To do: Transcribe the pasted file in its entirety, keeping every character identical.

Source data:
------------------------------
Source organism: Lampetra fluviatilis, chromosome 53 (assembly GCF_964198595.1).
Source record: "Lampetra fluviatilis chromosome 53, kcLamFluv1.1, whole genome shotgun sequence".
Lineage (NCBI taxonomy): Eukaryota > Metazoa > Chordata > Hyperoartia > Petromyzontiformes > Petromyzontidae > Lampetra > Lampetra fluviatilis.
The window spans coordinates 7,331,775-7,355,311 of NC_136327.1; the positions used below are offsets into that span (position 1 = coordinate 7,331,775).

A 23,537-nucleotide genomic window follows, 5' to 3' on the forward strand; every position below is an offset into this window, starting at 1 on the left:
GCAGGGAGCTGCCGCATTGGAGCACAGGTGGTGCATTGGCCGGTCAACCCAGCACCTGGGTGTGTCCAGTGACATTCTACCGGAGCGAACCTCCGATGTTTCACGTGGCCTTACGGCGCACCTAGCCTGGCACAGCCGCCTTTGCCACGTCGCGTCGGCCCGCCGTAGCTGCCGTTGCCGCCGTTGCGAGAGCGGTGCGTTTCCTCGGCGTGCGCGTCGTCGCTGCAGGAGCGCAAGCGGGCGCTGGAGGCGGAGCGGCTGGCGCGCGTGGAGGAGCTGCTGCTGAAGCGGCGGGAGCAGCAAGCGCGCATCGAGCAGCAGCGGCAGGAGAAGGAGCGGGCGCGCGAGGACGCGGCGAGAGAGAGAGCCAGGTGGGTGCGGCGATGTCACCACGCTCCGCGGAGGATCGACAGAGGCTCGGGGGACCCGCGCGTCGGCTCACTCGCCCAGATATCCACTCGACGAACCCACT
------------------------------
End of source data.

Source organism: Lampetra fluviatilis, chromosome 53 (assembly GCF_964198595.1).
Source record: "Lampetra fluviatilis chromosome 53, kcLamFluv1.1, whole genome shotgun sequence".
Lineage (NCBI taxonomy): Eukaryota > Metazoa > Chordata > Hyperoartia > Petromyzontiformes > Petromyzontidae > Lampetra > Lampetra fluviatilis.
The window spans coordinates 7,331,775-7,355,311 of NC_136327.1; the positions used below are offsets into that span (position 1 = coordinate 7,331,775).

A 23,537-nucleotide genomic window follows, 5' to 3' on the forward strand; every position below is an offset into this window, starting at 1 on the left:
GCAGGGAGCTGCCGCATTGGAGCACAGGTGGTGCATTGGCCGGTCAACCCAGCACCTGGGTGTGTCCAGTGACATTCTACCGGAGCGAACCTCCGATGTTTCACGTGGCCTTACGGCGCACCTAGCCTGGCACAGCCGCCTTTGCCACGTCGCGTCGGCCCGCCGTAGCTGCCGTTGCCGCCGTTGCGAGAGCGGTGCGTTTCCTCGGCGTGCGCGTCGTCGCTGCAGGAGCGCAAGCGGGCGCTGGAGGCGGAGCGGCTGGCGCGCGTGGAGGAGCTGCTGCTGAAGCGGCGGGAGCAGCAAGCGCGCATCGAGCAGCAGCGGCAGGAGAAGGAGCGGGCGCGCGAGGACGCGGCGAGAGAGAGAGCCAGGTGGGTGCGGCGATGTCACCACGCTCCGCGGAGGATCGACAGAGGCTCGGGGGACCCGCGCGTCGGCTCACTCGCCCAGATATCCACTCGACGAACCCACT